Anatomy of a Smorgasburg Pop Up: The Physical & Psychological Toll, Part 1

Working the griddle. Chris Crowley

Editor's note: What's it like to be a vendor at Brooklyn's popular—and competitive—outdoor market Smorgasburg? This series will follow one of the market's new vendors and get the inside story of how a pop-up food business goes from idea to reality.

Working the griddle. Chris Crowley

Thus far in this miniseries, we've kept the focus strictly on Noah's experience fine tuning his menu, figuring out his identity in the marketplace, and other logistical issues. What we've spent less time exploring are the psychological and physical tolls of running a stand at Smorgasburg; something that Noah—as the sole proprietor of Scharf & Zoyer—experiences acutely.

The financial burden imposed by Smorgasburg plays heavily into the psychological toll. For Noah, there's the fact that Scharf & Zoyer has been a much bigger financial investment than his first business, Torpedo Palace, which required almost no capital.

For that business, they used a fellow vendor's wood-burning oven to cook their bread and his then business partner Ben made their dough at Bien Cuit. While running Torpedo Palace only cost him and Ben $300 to 400 a week, the fee for renting his Smorgasburg stand is $275 a week. When Noah had initially costed everything out for Scharf & Zoyer, he based it on the assumption that he would be splitting the costs with Ben. But it didn't work out that way.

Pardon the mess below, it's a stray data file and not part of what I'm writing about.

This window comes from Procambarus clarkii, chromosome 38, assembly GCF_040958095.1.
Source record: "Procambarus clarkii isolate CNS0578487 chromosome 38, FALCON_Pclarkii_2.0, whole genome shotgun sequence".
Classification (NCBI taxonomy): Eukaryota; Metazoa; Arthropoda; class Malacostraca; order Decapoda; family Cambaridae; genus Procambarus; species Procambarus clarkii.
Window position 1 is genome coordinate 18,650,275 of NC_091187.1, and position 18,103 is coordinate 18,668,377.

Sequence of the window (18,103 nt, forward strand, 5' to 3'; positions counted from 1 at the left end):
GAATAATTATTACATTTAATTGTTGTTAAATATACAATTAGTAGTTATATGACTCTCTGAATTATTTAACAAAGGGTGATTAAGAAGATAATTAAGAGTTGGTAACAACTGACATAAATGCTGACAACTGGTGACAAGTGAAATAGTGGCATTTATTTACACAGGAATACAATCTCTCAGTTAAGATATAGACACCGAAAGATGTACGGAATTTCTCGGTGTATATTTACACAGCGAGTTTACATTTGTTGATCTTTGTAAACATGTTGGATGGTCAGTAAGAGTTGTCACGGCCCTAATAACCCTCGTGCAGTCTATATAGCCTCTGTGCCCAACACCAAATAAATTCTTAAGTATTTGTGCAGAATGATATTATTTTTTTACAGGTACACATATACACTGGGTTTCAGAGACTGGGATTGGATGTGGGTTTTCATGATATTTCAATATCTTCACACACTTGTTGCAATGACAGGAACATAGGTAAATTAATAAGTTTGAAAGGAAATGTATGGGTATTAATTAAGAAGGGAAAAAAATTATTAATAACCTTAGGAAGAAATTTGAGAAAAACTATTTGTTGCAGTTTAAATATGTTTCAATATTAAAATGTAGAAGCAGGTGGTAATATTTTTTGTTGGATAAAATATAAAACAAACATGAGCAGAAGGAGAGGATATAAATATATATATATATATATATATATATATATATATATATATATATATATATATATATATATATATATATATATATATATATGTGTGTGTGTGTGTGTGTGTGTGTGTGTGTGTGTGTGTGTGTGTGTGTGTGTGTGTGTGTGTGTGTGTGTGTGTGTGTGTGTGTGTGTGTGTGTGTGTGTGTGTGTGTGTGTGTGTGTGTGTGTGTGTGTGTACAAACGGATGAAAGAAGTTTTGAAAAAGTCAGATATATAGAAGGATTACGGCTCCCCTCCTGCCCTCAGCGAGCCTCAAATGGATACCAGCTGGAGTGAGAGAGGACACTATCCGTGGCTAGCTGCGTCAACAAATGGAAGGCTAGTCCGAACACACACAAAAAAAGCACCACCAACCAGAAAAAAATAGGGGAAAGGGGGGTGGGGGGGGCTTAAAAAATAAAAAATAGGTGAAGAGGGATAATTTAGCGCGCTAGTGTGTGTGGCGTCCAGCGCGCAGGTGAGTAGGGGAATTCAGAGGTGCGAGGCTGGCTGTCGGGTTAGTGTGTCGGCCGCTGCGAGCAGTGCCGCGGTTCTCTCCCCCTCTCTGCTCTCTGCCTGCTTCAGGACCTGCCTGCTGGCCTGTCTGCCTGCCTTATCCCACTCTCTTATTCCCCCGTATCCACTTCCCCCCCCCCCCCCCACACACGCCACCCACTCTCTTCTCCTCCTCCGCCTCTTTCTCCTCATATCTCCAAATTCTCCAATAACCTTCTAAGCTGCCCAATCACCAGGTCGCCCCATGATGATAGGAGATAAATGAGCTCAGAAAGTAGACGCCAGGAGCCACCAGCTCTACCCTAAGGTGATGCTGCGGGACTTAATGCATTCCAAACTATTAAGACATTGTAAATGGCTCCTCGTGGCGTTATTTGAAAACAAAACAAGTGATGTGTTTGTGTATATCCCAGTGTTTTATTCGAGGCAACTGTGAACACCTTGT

In addition to taking on the entirety of the financial burden himself, Noah is taking on the brunt of the physical labor, including all the heavy lifting. The labor involved, and the juggling of responsibilities, is a far cry from the rosy, quaint life of the food entrepreneur that we imagine.


On Saturdays, Noah wakes up at 6:30 and is off for the races, sometimes with a cooler in tow, by 7:30. He drives down to his Sunset Park kitchen, lifting all his equipment into the car and unloading it at the market. He repeats the process at the end of the day, returning to his commissary kitchen to unload and store everything, and then wash his dishes ("there's nowhere else to so you have to do that ASAP.") As in the morning, all of this is done by Noah alone.

This is all especially hard on his feet, because his work as a self-employed lawyer already requires that he spend four to five days a week standing in city courtrooms. After court, he works in his office until 6 or 7 at night doing legal work for his firm and ministerial work for Scharf & Zoyer. But this isn't only other commitment, as Noah also does freelance writing and is one-half of the team behind budget dining guide Real Cheap Eats.

When it comes to the time he can commit to Scharf & Zoyer, Noah is at the end of his leash. Currently, he is investing about 20 to 25 hours a week into the pop up. While he'd like to devote even more time, there's just no wiggle room left. There's rent to pay, after all, and the man needs his sleep.

"When all is said and done on Saturday, I'm usually finished by 9 to 9:30," Noah says. "That night I'm usually walking like an old man, and I go to bed early, though I have gone out a couple times. I'm trying to keep a social life, but I'm usually too exhausted so we'll see how it goes. I've been meaning to go to Chinatown for a foot massage but I haven't had time and I'm trying to save money, but it's getting to the point where it's totally necessary."


Introducing Scharf & Zoyer »
Opening Day on 1 Hour of Sleep »
Getting in Focus, Developing a 'Killer App' »
How a Vendor Figures Out Portion Control »
Meeting Customer Expectations and the Bottom Line »